Fitzhugh got her first taste of publishing three years before Harriet the Spy, when she drew the black and white illustrations for Sandra Scoppettone’s Suzuki Beane (1961). This little story is a parody of Eloise in which the main character is the child of beatniks. Although it was published by Doubleday, it does not seem to have done any real business at the time. Copies of it now are hard to come by. (A scanned photocopy is available here; the cover can be viewed in this video). Although not generally considered successful from an artistic point of view, the book definitely has its charms, and its essential message is one familiar to Fitzhugh fans: the children at the story’s centre are able to discard prejudice, where their parents cannot. The book also allowed Scoppettone and Fitzhugh to lampoon their own artistic milieu, including, apparently, their friend the poet James Merrill, who served as the model for a character who declaims his work at a reading. (Cook)
A second collaboration with Scoppettone was, if anything, less commercially successful. Their anti-war book Bang Bang You’re Dead, a picture book illustrated with Fitzhugh’s disturbing line drawings, came in for so much criticism that Nordstrom found herself writing to angry parents and teachers:
We are distressed to see how deeply you feel that Bang Bang You’re Dead by Louise Fitzhugh [footnote] is an inappropriate book for children. We are very conscious here of our responsibility to our readers, and it is our hope that each book we publish reflects that concern.
The adult responses to Bang Bang You’re Dead have been varied, but we have had only favorable reports thus far from children. (282-3)
The critics were no kinder, calling it things like “a literary ABM that overshoots its mark” (quoted in Cook); others called it “chilling” and “shocking,” or noted its “ferocious figures” and “gushing blood” (all quoted in Wolf, 40-41). (footnote)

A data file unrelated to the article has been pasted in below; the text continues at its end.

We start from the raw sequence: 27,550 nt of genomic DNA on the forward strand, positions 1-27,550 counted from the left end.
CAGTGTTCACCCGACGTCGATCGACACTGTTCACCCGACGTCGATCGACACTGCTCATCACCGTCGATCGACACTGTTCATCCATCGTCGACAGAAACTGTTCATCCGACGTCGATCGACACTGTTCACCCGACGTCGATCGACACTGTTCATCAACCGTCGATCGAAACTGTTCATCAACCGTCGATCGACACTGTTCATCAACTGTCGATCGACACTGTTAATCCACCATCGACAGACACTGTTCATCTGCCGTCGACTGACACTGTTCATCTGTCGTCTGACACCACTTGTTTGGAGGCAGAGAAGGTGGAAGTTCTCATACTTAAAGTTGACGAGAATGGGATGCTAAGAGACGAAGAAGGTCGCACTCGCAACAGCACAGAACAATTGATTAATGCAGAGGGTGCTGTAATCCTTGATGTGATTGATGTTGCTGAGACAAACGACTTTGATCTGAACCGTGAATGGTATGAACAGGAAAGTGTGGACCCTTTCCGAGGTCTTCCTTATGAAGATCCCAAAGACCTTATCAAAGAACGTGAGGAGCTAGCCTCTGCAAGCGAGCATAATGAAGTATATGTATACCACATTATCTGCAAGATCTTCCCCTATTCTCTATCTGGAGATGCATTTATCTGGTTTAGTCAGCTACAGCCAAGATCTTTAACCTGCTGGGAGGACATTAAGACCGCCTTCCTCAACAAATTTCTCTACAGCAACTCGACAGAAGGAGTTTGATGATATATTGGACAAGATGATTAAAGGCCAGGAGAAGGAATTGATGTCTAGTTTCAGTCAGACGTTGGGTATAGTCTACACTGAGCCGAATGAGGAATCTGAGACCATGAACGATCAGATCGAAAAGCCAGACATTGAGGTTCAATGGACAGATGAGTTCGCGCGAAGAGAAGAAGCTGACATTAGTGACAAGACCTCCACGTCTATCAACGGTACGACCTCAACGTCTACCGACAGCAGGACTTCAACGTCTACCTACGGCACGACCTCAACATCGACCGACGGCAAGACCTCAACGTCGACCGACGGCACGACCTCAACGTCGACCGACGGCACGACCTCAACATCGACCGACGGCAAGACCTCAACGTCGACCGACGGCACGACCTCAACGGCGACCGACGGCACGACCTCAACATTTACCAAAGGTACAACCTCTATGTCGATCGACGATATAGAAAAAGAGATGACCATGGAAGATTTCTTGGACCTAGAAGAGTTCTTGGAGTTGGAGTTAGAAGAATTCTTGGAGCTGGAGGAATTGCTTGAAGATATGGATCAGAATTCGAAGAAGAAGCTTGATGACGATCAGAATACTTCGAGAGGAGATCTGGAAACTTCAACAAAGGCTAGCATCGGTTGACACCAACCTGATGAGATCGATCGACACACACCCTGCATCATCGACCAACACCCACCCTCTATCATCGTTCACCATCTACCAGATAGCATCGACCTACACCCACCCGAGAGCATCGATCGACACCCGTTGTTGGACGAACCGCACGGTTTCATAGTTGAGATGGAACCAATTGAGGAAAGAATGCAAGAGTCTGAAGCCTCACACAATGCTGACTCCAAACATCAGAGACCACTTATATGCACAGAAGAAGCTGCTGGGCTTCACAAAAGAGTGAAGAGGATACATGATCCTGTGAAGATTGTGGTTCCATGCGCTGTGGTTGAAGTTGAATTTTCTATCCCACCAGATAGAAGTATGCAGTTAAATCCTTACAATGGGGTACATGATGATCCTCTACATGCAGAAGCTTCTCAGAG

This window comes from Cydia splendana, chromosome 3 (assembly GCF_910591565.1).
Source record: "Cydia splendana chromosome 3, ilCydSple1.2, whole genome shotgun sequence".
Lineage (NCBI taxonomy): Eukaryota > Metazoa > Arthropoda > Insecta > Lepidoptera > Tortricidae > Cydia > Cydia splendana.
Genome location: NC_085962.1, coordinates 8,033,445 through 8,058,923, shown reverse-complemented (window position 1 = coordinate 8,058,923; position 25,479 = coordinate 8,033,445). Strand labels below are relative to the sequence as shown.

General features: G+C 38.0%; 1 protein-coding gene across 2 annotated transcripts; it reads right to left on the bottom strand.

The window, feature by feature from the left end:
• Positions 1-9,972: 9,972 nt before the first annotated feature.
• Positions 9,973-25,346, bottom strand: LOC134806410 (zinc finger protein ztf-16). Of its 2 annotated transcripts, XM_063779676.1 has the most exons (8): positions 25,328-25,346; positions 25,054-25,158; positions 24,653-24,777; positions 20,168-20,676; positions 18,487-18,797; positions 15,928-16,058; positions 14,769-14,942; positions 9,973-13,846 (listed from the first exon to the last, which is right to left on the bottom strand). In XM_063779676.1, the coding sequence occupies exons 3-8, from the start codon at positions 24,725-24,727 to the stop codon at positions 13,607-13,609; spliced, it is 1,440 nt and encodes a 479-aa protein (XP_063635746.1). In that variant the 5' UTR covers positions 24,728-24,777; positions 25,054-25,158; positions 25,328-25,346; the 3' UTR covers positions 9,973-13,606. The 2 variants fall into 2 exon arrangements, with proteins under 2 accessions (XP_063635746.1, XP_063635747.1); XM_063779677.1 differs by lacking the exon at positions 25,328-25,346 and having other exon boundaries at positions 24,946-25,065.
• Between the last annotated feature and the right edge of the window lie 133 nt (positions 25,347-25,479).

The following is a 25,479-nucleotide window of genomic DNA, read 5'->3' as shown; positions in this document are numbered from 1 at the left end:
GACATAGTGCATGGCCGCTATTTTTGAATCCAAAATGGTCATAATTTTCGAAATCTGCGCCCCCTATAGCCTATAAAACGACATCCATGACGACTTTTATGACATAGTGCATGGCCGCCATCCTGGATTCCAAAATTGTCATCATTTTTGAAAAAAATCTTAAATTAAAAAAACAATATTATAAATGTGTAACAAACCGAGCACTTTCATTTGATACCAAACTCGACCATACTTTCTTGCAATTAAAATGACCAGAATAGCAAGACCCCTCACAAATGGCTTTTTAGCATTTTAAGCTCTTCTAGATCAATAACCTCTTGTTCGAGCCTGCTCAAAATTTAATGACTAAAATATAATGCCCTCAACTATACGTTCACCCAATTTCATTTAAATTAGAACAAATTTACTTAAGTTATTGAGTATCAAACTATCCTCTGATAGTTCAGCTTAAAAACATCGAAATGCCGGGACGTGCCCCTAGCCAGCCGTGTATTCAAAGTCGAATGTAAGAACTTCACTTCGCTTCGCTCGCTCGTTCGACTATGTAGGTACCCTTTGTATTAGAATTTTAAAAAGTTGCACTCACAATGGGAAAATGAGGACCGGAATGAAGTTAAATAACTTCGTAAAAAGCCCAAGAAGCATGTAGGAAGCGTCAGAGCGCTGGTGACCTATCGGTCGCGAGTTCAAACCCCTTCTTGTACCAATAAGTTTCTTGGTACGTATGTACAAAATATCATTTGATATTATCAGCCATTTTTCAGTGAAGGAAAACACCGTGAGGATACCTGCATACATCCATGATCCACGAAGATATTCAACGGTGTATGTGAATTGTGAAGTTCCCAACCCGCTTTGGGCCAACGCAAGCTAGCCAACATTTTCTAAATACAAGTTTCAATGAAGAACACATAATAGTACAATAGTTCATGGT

From the point of view of chronicling Fitzhugh’s life and creativity, the main value of these two books is that they allow us to follow her development as a visual artist. The pictures in Bang Bang You’re Dead are particularly impressive, showing a variety of techniques while maintaining a unified style throughout. Highly detailed characters sit against sketchy settings: all the emphasis is on the humanity of the individuals, although they are always seen in groups. In Suzuki Beane, as in Harriet the Spy, most images are individual character sketches, with little or no background. These drawings rely heavily on Fitzhugh’s acute renderings of facial expressions: however, the drawings in Suzuki Beane have a scribbly style, in keeping with its “beat” setting. Only in Bang Bang You’re Dead do Fitzhugh’s characters have fully realized bodies as well as faces: they are physically more present, in order to allow their physical fighting to be fully rendered. Comparing these illustrations, it seems that Fitzhugh was closely attuned to the needs of the text in making her illustrations, making her work as an illustrator perhaps as accomplished as her writing.
Suzuki Beane at Scrib’d. http://www.scribd.com/doc/24325132/Suzuki-Beane
“One Minute Suzuki Beane.” http://www.youtube.com
Cook, Karen. “Regarding Harriet: Louise Comes in From the Cold.” Village Voice April 11, 1995: 12ff.
Nordstrom, Ursula. Dear Genius: the Letters of Ursula Nordstrom. Collected and edited by Leonard S. Marcus. (New York: HarperCollins, 1998).